Islamic State’s messianic apocalypse is postponed
But the defeat of the jihadist group in the real world might revive realism among Sunnis.
THE fate of a small rural town in northern Syria might seem inconsequential when faced with a multinational assault on the group’s main stronghold, Mosul. But few places were more central to the image of Islamic State (IS). The jihadists lauded Dabiq as the locus, as cited in an obscure Hadith, or saying of the Prophet Muhammad, of the battle of the end of days; in their vision it would host an apocalyptic showdown between the self-styled caliphate’s faithful and Western crusaders. It named its glossy English-language e-zine after the town, and beheaded its victims, like Peter Kassig, an American aid worker, in its foothills. As the day of reckoning approached, observers reported that IS had fortified Dabiq with 1,200 fighters.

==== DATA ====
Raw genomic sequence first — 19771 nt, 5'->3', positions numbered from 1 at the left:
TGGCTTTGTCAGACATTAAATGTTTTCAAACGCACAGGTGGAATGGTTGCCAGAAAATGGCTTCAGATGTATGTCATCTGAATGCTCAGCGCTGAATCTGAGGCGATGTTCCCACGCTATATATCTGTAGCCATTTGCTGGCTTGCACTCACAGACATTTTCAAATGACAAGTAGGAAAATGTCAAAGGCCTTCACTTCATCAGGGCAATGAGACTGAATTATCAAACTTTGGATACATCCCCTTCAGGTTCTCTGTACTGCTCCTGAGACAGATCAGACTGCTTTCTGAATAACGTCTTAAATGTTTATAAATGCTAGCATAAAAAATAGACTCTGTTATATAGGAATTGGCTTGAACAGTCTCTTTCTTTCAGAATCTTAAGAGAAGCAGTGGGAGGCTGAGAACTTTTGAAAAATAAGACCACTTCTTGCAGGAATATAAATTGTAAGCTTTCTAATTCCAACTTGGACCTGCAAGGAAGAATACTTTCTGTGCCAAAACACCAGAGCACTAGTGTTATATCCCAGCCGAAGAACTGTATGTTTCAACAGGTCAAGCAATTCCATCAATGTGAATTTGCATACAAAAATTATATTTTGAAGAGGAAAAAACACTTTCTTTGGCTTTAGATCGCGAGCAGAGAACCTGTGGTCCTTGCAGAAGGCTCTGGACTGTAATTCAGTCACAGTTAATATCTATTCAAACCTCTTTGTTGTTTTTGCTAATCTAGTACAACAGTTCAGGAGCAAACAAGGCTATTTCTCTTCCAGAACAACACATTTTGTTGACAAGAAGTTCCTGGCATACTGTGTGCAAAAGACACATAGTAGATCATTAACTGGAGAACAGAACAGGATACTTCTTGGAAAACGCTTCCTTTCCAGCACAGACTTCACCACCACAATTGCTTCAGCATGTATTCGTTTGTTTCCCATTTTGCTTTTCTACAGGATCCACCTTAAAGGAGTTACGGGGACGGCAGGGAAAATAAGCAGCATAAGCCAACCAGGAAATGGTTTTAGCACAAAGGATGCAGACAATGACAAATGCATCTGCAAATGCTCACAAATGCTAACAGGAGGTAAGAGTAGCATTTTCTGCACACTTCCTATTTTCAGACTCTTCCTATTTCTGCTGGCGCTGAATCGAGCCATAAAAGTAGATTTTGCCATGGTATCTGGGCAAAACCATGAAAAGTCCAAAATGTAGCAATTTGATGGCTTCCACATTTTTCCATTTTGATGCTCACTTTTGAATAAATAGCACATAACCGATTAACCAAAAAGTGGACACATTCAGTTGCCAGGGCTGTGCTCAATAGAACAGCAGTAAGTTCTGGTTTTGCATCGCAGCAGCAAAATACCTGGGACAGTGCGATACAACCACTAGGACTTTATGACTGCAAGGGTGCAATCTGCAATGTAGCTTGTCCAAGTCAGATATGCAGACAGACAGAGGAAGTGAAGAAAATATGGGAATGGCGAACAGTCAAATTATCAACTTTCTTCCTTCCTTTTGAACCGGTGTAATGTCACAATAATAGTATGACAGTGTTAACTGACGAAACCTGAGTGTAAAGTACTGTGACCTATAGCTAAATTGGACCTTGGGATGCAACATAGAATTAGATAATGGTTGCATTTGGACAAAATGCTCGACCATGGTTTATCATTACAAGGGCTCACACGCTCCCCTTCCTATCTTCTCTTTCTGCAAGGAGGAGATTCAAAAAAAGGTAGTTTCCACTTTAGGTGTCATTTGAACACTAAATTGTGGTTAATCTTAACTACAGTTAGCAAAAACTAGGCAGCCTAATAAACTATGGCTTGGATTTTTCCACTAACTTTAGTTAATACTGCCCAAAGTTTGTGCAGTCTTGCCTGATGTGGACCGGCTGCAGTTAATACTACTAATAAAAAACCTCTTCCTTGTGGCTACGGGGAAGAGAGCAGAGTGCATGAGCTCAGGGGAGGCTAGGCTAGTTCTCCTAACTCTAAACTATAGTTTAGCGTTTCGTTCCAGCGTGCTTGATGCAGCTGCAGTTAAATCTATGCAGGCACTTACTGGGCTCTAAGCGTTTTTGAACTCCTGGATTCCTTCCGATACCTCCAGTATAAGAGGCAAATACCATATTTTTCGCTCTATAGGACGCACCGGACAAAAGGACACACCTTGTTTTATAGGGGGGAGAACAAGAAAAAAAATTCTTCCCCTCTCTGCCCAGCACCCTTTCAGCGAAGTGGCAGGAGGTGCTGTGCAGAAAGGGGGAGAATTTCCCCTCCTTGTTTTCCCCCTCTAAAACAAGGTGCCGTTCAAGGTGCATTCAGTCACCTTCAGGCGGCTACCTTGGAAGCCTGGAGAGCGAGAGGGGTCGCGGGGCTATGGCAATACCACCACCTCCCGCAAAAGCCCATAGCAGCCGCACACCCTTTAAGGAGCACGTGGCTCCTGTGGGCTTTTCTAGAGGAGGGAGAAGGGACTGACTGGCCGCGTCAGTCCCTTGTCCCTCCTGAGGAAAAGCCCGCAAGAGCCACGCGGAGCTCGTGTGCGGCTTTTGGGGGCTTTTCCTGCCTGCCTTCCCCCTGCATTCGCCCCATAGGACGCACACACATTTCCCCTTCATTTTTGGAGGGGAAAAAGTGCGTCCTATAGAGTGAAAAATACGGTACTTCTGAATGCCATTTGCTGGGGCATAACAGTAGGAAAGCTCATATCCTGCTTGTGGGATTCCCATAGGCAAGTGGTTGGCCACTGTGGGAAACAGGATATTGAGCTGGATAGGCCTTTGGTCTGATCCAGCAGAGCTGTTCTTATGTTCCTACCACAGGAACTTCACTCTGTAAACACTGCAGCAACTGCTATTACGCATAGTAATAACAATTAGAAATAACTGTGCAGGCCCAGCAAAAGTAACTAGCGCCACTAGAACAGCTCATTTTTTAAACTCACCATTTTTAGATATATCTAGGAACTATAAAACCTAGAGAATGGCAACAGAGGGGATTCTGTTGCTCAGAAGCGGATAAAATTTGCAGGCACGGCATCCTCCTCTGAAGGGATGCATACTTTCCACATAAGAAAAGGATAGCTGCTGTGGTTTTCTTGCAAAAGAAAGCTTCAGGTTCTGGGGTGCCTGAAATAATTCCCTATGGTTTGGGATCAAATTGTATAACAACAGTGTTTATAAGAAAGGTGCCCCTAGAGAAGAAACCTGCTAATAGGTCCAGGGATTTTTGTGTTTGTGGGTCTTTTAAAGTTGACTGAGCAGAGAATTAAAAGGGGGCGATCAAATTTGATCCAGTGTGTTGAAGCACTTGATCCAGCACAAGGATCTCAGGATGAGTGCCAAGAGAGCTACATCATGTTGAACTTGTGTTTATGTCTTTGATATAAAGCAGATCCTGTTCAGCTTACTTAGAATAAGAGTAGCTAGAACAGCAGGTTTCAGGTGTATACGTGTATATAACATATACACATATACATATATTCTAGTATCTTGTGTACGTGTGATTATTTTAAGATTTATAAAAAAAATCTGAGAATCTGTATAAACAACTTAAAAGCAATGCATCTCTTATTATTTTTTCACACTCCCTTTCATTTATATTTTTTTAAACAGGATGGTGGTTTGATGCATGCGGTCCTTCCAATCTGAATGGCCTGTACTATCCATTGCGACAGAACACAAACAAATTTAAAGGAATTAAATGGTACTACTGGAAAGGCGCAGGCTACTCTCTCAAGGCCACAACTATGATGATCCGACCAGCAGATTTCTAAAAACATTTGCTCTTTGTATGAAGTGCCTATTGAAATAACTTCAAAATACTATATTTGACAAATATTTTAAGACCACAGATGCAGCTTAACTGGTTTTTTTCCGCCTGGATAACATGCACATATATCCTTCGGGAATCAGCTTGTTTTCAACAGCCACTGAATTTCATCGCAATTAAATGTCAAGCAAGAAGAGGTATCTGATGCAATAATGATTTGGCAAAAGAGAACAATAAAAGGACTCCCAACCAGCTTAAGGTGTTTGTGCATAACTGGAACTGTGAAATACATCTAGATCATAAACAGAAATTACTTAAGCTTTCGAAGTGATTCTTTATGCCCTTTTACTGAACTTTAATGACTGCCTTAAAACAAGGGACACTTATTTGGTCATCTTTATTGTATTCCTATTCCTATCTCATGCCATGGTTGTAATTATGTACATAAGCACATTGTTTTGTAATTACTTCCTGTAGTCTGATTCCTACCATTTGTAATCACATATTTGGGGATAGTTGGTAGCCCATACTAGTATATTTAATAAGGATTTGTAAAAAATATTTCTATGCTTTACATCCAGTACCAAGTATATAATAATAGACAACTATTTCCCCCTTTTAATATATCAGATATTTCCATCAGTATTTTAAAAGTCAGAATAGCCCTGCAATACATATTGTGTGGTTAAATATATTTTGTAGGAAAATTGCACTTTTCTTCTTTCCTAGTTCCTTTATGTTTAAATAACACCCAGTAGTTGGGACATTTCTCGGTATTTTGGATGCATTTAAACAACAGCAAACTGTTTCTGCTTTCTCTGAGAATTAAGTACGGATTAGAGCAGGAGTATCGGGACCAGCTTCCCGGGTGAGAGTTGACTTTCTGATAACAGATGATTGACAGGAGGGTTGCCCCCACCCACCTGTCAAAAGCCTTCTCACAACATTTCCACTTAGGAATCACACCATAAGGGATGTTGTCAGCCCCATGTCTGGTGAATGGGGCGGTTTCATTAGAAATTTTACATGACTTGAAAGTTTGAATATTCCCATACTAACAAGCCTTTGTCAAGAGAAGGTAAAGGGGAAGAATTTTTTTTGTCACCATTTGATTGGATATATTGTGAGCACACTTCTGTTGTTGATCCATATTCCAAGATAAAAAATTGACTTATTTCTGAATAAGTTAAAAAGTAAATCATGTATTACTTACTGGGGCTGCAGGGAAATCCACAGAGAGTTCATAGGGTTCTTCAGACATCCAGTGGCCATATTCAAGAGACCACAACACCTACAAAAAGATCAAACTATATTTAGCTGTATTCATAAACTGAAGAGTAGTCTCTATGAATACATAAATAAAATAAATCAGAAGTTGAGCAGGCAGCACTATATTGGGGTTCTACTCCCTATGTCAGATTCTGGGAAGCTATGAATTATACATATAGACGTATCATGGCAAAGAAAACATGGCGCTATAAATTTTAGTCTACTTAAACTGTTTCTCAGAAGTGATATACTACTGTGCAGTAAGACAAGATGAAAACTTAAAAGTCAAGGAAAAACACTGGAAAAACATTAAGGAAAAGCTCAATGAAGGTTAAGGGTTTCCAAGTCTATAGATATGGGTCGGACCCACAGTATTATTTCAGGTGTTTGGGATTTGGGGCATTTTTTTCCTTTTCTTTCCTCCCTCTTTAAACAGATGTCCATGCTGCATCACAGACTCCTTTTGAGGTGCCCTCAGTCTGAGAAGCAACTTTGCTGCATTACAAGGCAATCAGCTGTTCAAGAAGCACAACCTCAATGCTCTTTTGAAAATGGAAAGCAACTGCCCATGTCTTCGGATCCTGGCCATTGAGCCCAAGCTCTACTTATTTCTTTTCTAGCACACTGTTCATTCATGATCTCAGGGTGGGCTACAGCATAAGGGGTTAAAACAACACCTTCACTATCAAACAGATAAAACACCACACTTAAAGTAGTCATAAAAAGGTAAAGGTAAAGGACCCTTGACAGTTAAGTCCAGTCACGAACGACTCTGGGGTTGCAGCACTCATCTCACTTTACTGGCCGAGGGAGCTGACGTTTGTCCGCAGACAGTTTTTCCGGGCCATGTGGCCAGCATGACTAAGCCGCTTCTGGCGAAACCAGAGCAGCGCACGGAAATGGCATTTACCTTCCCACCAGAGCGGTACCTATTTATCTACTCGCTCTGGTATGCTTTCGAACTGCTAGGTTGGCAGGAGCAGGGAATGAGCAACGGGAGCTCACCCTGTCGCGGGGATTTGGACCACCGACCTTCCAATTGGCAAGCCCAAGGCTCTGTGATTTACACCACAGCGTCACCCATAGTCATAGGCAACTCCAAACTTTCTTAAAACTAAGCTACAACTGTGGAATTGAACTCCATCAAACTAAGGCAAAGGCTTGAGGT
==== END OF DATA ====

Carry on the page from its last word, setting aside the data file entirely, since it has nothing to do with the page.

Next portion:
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WNU Editor: If this is the last days of the Caliphate, their supporters are certainly not showing it .... Islamic State takes control of half Iraqi town near Jordan-Syria border: sources (Reuters).